• Star Wars: Galaxies Trading Card Game, apart from being the first Star Wars card game online, was different from its predecessors in using artwork by world-class artists instead of movie stills and being focused almost entirely on Star Wars Expanded Universe material, which previous games only touched at best. Unfortunately, being tied to the Star Wars: Galaxies didn't do it justice: the MMO was already in decline and restricting the game to current and former SWG subscribers limited the potential player base to several hundred people at its best. Nevertheless, the game survived thanks to MMO players buying virtual boosters while hunting rare loot items and spawned 8 sets with thousand of beautiful artworks, until it got shot down along with the MMO that gave birth to it in late 2011.
    • Star Wars: Clone Wars Adventures is a casual "Free Realms-style" MMO based on Star Wars: The Clone Wars TV series. It added its first CCG, Card Commander, shortly after the launch in 2010 - a game with very simplistic gameplay , aimed at the very young audience. In 2012, it added a second came called Card Assault. It's a step up, including Deckbuilding and Strategies, while the Card Commander is mostly luck-based and has no deckbuilding.
    • Meanwhile, the license for physical card games went to Fantasy Flight Games, who now produces "Star Wars: The Living Card Game" and X-Wing Miniatures (much like Pocketmodels game above, this one uses both cards and miniatures), both games already several expansions in.
  • Austin Powers CCG
  • Army of Darkness card game
  • Decipher released a Massive Multiplayer Crossover CCG called Fight Klub based on one-on-one fights between famous movie characters. Jigsaw versus Hannibal Lecter, Mr Blond versus Ash, John Rambo versus RoboCop, Chev Chelios versus Scott McCoy, Tank Girl versus Sil, and more.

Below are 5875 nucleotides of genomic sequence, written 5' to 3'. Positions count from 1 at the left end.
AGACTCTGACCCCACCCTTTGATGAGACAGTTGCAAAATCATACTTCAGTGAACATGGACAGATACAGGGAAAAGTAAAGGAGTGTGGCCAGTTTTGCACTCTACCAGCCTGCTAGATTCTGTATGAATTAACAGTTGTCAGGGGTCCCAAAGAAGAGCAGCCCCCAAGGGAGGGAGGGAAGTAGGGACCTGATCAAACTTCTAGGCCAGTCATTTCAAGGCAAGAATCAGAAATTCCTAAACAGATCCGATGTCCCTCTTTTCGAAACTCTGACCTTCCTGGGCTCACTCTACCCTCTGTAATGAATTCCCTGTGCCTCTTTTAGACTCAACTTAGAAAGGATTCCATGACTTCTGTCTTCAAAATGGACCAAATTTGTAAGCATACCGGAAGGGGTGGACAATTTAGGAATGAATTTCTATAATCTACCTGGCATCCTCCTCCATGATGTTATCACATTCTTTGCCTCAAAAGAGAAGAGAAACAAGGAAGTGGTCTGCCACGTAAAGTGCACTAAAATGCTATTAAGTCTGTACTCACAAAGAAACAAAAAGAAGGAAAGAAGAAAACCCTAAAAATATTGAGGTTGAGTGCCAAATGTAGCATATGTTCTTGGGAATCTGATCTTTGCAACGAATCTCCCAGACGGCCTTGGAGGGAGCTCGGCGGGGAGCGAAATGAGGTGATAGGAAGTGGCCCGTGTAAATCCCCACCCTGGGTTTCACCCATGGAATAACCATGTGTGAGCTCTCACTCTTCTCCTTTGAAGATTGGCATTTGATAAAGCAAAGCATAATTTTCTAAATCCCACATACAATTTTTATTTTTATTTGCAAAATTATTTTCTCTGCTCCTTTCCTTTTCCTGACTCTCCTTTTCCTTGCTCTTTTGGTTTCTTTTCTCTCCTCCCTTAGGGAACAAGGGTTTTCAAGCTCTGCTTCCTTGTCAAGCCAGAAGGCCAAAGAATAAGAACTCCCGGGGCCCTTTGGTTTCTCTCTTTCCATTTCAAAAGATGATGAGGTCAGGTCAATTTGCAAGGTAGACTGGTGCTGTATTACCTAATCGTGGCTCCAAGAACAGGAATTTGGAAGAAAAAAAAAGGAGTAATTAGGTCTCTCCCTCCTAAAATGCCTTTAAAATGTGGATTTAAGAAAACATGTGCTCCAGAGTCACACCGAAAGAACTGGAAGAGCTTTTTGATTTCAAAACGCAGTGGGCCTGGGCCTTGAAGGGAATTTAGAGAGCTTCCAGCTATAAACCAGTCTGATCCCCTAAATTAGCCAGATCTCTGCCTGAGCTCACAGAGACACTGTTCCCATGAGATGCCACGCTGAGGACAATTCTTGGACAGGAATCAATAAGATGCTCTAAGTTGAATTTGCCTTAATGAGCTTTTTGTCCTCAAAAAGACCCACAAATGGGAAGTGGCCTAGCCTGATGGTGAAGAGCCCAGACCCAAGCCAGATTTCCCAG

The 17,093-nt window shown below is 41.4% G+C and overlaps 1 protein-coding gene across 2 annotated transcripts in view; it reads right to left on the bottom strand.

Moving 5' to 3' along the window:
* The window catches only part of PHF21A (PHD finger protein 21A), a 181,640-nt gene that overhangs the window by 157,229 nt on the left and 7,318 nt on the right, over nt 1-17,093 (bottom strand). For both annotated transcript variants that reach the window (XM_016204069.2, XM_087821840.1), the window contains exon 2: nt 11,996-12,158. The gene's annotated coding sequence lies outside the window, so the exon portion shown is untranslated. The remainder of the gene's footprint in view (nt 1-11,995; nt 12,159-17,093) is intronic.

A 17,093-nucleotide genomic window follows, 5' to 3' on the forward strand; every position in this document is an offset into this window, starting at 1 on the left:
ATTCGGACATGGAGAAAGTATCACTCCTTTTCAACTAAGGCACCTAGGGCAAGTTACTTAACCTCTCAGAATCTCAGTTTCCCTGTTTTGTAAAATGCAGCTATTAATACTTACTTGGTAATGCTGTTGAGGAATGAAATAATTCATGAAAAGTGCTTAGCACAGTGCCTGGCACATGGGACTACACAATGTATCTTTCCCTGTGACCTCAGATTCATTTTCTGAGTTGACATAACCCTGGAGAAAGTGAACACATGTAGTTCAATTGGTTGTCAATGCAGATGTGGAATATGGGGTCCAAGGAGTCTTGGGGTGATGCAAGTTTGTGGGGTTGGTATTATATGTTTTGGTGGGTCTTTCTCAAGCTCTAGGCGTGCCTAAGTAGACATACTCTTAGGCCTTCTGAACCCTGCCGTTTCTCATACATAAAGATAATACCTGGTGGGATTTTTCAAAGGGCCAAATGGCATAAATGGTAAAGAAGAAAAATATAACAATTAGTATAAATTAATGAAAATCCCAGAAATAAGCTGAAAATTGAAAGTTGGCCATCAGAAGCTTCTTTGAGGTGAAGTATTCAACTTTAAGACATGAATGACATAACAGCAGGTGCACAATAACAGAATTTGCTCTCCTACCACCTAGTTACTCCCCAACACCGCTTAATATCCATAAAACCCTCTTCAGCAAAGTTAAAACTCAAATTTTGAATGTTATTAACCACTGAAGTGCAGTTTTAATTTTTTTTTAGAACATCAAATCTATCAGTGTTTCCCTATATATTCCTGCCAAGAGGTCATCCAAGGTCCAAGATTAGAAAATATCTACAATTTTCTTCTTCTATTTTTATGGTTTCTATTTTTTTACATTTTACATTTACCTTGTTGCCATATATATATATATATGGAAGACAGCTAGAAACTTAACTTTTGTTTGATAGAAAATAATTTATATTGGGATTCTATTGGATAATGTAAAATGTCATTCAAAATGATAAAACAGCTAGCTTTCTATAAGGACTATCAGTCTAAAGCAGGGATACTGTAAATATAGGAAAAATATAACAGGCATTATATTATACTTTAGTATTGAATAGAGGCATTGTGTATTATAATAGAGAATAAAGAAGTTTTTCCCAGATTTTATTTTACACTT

Based on Literature 
  • A successful Middle-Earth CCG came out long before the The Lord of the Rings movies.
  • A Song of Ice and Fire has a spinoff card game, called Game Of Thrones. When first released, it was a fairly traditional CCG, with base decks augmented by booster packs. Starting in 2007, though, it converted to what the makers call a "LCG", or Living Card Game. A $40 starter set will get the starting decks for four main Houses, with additional sets for players wanting to play as other Houses or with expanded options for one of the 'core' Houses (Stark, Banatheron, Lannister, and Targaryen). Since then, though, the makers have released monthly "chapter" packs: Basically 60-card booster packs with identical contents to eliminate randomness, arrayed in six chapter arcs built around a general theme or region, much like M:tG's card block system. One of the longest lasting card games on the market aside from M:tG, Yu-gi-oh and the Pokemon CCG, in continuous production since 2002.
  • The Wheel of Time, using the same engine and mechanics as Babylon 5.
  • Hyborian Gates, based off Robert E. Howard's writings, features 100% recycled Boris Vallejo and Julie Bell art.
  • A company called Cactus Game Design produces the card game Redemption — based off of The Bible. Also an example of The Moral Substitute.

    Based on Live Action TV 
  • Doctor Who has now had three; one released in 1996 which only made it to one set, and two kiddie-orientated new series tie-ins.
  • WWE Raw Deal. WCW Nitro came out at pretty much the same time, but was doomed by the fact that it released shortly before the death of the WCW.
  • 24 has one. Doomed by an odd premier release (Starters first, boosters two months later) and released during the '07-'08 WGA Strike, the only season skipped in 24's 8-season run.
  • Buffy the Vampire Slayer
  • The X-Files. Both ironically and appropriately, the basic mechanics of the X-Files CCG were also used for a Scooby-Doo CCG.
  • In Japan, there's a Super Sentai trading card game called "Rangers Strike", which eventually expanded out and added Kamen Rider and Metal Heroes.
  • Power Rangers has had two trading card games, the "Collectible Card Game" that was made in 2008 (using art from Rangers Strike) and the "Action Card Game" that started in 2012 as a tie in to Power Rangers Megaforce using card art from Super Sentai Battle Dice O.